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The Welsh Government’s net-zero commitments include increasing the number of electric vehicles in public sector fleets by 2030. But who will fix and maintain all of those new vehicles? In Swansea, Unite worked with the Council to retrain the existing vehicle maintenance workers.

Swansea Council currently has 60 electric vehicles in its fleet. A further 200-300 will be introduced in the next few years. When electric vehicles were first introduced into the fleet, maintenance was subcontracted out. But the pandemic revealed that this was not a resilient strategy. Outsourcing the work also put vehicle maintenance jobs at Swansea Council at risk. So, the Council made the decision to bring the work back in house.

Mark Barrow is the Fleet Manager of the Central Transport Unit at Swansea Council. He realised that workers urgently needed training for electric vehicle maintenance and discussed the matter with Jason Strannigan, Unite Convenor at Swansea City Council Unite branch.

Unions opening the door to training opportunities

Unite supports Swansea Council to train staff in electric vehicle maintenance

Unite has a long-standing relationship with the Council. A few years ago, Unite helped to provide training for Heavy Goods Vehicle (HGV) drivers at the Council, supported by the Wales Union Learning Fund (WULF). The training was ground-breaking. It opened the door for driver training to be supported by Welsh Government funding. It also strengthened the pathway for continued collaboration between Unite and the Council.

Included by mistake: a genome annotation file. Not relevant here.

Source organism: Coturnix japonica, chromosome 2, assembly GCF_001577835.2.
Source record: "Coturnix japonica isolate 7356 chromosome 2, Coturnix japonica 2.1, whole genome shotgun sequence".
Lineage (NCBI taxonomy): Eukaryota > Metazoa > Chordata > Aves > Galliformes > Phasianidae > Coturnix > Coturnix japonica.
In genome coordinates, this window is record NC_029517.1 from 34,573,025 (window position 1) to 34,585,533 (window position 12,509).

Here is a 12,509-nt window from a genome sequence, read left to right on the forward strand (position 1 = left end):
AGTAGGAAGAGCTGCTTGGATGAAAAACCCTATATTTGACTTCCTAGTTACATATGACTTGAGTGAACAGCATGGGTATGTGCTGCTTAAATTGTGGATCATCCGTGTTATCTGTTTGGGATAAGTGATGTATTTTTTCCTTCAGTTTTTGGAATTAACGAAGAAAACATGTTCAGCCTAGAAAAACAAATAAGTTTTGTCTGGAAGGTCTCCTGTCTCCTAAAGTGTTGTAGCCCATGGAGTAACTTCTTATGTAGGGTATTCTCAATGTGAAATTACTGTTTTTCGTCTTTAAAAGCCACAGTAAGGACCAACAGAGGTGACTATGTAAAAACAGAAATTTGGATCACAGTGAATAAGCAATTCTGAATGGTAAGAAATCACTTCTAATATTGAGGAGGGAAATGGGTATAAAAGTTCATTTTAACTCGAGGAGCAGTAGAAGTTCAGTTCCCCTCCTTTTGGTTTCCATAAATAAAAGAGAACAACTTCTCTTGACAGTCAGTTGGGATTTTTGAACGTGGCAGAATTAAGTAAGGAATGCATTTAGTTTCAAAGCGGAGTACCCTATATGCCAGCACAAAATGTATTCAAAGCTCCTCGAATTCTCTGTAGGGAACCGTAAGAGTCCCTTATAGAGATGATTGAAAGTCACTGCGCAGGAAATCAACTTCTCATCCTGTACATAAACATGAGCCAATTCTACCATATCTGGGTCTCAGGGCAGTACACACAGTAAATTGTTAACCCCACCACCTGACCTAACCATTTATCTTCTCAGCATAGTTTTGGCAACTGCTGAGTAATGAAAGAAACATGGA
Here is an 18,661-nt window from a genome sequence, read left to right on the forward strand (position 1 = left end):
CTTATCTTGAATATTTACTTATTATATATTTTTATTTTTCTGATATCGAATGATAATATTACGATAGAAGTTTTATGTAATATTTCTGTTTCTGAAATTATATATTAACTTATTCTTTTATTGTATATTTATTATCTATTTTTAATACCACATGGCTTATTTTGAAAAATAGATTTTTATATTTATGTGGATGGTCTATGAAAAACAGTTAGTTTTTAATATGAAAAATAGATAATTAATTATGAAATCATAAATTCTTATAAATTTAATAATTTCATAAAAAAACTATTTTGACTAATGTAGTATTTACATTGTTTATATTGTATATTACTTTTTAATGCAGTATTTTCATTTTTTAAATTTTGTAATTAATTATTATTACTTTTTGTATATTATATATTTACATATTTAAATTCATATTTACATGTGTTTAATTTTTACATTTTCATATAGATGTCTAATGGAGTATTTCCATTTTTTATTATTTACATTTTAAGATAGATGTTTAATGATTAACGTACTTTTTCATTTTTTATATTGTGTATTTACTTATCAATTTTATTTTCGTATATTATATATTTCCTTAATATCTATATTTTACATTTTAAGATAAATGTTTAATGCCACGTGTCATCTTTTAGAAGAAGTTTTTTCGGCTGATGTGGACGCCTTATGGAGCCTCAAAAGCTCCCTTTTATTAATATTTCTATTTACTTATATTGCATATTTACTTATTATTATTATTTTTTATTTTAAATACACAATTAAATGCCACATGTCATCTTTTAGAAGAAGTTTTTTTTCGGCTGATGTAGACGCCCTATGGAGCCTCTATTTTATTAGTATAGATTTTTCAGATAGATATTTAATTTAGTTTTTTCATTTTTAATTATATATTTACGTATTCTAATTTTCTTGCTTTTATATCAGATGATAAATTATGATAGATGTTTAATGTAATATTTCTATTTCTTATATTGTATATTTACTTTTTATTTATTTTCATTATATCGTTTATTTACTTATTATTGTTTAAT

Strannigan was instrumental in signposting the Council to support from Unite. Through guidance from the Unite WULF project, they were able to secure funding from the Personal Learning Accounts (PLA) programme for the training. Unite also linked the Council up with local further education provider Gower College to deliver the training.

Green, secure jobs

To date, all technicians at Swansea Council have been trained to IMI Level 3 in electric and hybrid vehicle maintenance. Workers now have the green skills to reflect the changing profile of the fleet.

The increased in-house vehicle maintenance has also safeguarded their jobs in the shift to a green economy. Jason Strannigan says, “We know that the more services kept in house the better. It protects the jobs of employees at Swansea City Council for the future. This is a really good working relationship between Unite and the Central Transport Unit.”

Swansea Council is now better equipped to deal with future challenges as a result of the transition to net-zero. Fleet Manager Mark Barrow says, “I have greater confidence in transitioning  the fleet to ultra-low emission vehicles and in the subsequent transition to net zero…this is part of the whole strategy…the key word is resilience. This ties into the broader transition strategy for the whole fleet. It guarantees future job security. It has also created a model of good practice that will likely be replicated across other authorities…We’ve got the foundation in; we are ready to go.”

Increased need for green skills training

Unite represents workers across many sectors that will be affected by net zero targets. Training in green skills is an important part of the union’s just transition strategy.

The training shows the important partnership between unions and employers in facilitating the transition to a green economy. Richard Jackson, Regional Learning Organiser for Unite WULF explains. “We are offering a positive approach – upskilling, signposting, and providing training skills…linking all stakeholders together to create support networks. We are able to look at best practice…and develop best practice as is the case here.”

Wales TUC currently offers a number of ways to access green skills training and information.